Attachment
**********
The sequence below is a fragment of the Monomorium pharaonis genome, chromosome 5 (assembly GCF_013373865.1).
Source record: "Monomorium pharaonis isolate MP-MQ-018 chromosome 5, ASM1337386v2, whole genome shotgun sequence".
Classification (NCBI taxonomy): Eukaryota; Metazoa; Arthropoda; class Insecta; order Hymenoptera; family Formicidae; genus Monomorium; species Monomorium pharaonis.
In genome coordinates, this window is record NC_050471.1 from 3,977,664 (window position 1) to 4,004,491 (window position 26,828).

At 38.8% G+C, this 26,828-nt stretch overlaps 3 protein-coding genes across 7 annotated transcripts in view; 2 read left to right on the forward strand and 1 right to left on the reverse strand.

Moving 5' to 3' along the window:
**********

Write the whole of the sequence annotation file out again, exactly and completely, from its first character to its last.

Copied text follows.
The sequence below is a fragment of the Monomorium pharaonis genome, chromosome 5 (assembly GCF_013373865.1).
Source record: "Monomorium pharaonis isolate MP-MQ-018 chromosome 5, ASM1337386v2, whole genome shotgun sequence".
Classification (NCBI taxonomy): Eukaryota; Metazoa; Arthropoda; class Insecta; order Hymenoptera; family Formicidae; genus Monomorium; species Monomorium pharaonis.
In genome coordinates, this window is record NC_050471.1 from 3,977,664 (window position 1) to 4,004,491 (window position 26,828).

At 38.8% G+C, this 26,828-nt stretch overlaps 3 protein-coding genes across 7 annotated transcripts in view; 2 read left to right on the forward strand and 1 right to left on the reverse strand.

Moving 5' to 3' along the window: